We hear the term ‘3D’ a lot as the consumer electronics industry promotes it as the next evolution in television. The 3D movement is about ‘stereoscopic 3D,’ where each eye receives a slightly different image to create relative depth perception. For decades, the entertainment industry has used this 3D effect to dazzle consumers.
Stereoscopic 3D is most effective at near distances where people use hand-eye coordination, for example to grab something. In the movies, they introduce exaggerated hyper-stereoscopic 3D to elicit an emotional response. In the real world, when you see someone 10 feet in front of you, they don’t ‘jump’ out at you, but by introducing hyper-stereoscopic 3D, the person unnaturally ‘pops’ off the screen. This is the exact opposite of the realism required for accurate firearms simulation training.
At distances used in firearms training, the 3D effect has no impact on training effectiveness because Stereoscopic 3D plays almost no role in our ability to determine depth at these distances. It also detracts from the realism of the scenario by requiring the trainee to wear glasses they don’t normally wear.
In addition, there are many one-eyed (monocular) depth perception cues that allow us to make accurate depth judgments. These monocular depth perception cues are very familiar and include perspective, overlay, shadowing, relative motion, relative size, etc. The very minor impact of stereoscopic 3D explains how people who have lost vision in one eye are able to match the firearm proficiency performance of people with both eyes functioning. In fact, the dominate eye is typically used to properly align a firearm to the target, making aiming a firearm an inherently monocular activity.
If firearm training realism is the goal, the following items are more critical than the 3D effect:
- Situational awareness – trainees should practice situational awareness and turning to engage a moving target requires practice on a multi-screen simulator
- Performance under pressure – Threat-Fire™ shoot-back system applies real stress during training
- Firearms with recoil kits – the training firearm should weigh and behave identical to a real firearm
A valuable way to add realism to a training scenario is to induce stress in the trainees. Trainees have a heightened awareness knowing there are physical consequences to their actions and decisions during the training.
There are two main types of shoot-back systems on the market: shoot-back cannons and Threat-Fire.
A. Shoot-back cannons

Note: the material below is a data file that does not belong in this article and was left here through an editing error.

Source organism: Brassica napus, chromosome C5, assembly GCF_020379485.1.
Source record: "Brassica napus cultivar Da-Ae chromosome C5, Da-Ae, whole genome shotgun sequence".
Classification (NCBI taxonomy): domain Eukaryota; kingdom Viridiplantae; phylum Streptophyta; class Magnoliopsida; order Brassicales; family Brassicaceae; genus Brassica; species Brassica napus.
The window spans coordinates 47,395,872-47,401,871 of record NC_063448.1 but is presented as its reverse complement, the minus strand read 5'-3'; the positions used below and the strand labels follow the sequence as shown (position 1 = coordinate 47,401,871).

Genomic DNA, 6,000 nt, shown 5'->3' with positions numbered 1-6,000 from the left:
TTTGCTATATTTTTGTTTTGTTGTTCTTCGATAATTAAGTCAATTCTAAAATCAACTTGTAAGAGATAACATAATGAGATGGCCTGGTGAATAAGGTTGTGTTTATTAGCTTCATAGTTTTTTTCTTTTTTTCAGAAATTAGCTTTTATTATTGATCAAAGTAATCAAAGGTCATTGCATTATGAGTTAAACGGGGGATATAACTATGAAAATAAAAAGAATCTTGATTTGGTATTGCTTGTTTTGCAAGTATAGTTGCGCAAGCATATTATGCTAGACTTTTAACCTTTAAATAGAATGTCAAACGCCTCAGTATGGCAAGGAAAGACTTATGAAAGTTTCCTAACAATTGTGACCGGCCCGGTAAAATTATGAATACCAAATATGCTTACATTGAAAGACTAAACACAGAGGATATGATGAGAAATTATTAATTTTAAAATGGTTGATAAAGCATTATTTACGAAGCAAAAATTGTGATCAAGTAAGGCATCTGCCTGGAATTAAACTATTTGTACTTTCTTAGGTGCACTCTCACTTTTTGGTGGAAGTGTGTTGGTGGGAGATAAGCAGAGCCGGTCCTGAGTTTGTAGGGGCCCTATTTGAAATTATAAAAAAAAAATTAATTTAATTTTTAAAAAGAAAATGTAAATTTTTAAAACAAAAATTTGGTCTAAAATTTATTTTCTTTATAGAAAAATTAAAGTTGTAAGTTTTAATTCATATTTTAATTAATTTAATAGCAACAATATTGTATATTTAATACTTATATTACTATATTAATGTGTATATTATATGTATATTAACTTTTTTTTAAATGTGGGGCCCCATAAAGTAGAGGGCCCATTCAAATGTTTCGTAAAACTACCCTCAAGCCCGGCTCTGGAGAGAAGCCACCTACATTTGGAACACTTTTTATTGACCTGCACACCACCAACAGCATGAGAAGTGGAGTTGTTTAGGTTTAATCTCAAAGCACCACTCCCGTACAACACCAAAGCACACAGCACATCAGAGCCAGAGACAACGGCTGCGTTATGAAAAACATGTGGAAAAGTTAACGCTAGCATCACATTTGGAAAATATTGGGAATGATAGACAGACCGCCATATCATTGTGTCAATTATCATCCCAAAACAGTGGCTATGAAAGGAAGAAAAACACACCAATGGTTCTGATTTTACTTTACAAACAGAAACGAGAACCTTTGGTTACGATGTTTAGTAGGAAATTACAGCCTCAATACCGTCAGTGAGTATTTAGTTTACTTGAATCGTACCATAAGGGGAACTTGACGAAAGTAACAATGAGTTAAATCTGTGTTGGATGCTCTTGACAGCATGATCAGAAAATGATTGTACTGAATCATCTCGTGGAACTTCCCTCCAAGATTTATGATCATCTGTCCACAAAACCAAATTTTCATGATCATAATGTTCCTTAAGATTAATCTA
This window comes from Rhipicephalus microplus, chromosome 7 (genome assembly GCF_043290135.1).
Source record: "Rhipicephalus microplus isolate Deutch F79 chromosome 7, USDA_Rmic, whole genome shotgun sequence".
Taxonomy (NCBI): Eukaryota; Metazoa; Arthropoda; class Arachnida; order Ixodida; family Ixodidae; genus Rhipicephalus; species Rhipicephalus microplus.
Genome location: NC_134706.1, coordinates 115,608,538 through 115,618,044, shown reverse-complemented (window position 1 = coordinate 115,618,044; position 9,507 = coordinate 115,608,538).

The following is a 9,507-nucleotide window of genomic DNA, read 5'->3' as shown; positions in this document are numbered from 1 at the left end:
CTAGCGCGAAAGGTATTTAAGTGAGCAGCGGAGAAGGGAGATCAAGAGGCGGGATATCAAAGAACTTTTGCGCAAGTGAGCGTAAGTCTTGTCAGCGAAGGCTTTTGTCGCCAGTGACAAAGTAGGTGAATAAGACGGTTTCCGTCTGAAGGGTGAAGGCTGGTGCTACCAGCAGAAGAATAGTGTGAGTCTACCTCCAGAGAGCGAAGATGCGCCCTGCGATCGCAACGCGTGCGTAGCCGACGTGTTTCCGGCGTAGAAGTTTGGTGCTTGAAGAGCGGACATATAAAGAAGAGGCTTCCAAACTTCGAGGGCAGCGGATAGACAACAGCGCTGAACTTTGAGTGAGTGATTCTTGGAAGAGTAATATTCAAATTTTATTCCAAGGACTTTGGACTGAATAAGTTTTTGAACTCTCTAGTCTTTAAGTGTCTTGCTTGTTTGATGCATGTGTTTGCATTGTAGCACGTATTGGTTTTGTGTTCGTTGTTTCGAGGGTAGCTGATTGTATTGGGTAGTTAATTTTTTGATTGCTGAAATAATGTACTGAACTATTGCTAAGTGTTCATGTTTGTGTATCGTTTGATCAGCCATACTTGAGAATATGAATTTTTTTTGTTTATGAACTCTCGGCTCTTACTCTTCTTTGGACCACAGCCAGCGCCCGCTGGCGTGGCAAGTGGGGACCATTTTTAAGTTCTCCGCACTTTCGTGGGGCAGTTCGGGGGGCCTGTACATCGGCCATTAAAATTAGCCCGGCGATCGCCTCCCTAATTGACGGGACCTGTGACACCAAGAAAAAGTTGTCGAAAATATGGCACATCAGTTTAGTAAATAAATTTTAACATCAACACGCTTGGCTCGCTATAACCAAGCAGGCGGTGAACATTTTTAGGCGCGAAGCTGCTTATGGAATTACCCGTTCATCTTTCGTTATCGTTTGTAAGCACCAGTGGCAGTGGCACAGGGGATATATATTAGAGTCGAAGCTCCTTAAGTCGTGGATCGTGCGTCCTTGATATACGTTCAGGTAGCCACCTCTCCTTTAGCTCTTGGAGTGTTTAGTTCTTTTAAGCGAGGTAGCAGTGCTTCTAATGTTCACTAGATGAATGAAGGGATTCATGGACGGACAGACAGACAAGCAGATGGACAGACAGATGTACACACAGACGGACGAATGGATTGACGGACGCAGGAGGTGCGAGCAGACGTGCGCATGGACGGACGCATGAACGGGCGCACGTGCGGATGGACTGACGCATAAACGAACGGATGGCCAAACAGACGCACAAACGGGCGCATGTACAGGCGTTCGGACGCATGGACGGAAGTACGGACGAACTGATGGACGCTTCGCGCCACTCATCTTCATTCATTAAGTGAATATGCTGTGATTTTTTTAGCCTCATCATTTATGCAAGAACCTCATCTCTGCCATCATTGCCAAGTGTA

First introduced in 1999, these devices launch a ball at the trainee at a speed of about 200 feet per second (similar to a paintball gun on a tripod). The device’s main use is to train the officer to seek cover. If the officer does not seek cover, the instructor ‘shoots back’ avoiding the knee cap, shin, or groin.
The disadvantages of this method include:
- Cannon is fixed and only shoots from one direction.
- Participants must wear eye protection for safety at all times during training.
- Requires an instructor to carefully aim the cannon
- Instructor can accidentally hit the trainee in a sensitive region causing injury
- Instructor must police the balls continually
- The preferred hit zone area is restricted
The shoot-back cannon is available for sale to all simulation companies. While VirTra recommends the Threat-Fire device to its customers, it can supply shoot-back cannons when required. A company does have a patent on an automatic tracking technique and adding a shoot-back video feed into the display of the simulation computer. These features add marginal value to the shoot-back cannon and do not negate any of the main disadvantages. When professionals compare the cannon shoot-back with the Threat-Fire wireless electric impulse device, they consistently choose the Threat-Fire.
In 2005, VirTra introduced an entirely new approach to shoot-back with the Threat-Fire™. The goal was to eliminate the disadvantages of the shoot-back cannon, while preserving and adding to its advantages. The Threat-Fire is a wireless electronic impulse device typically worn around the mid-section. It is designed to provide a momentary shock when initiated by the instructor, and it has multiple duration levels. There is also a vibration-only version. The system is extremely easy to use, running on an internal rechargeable battery and requires no ball clean-up, no safety goggles, no aiming by the instructor.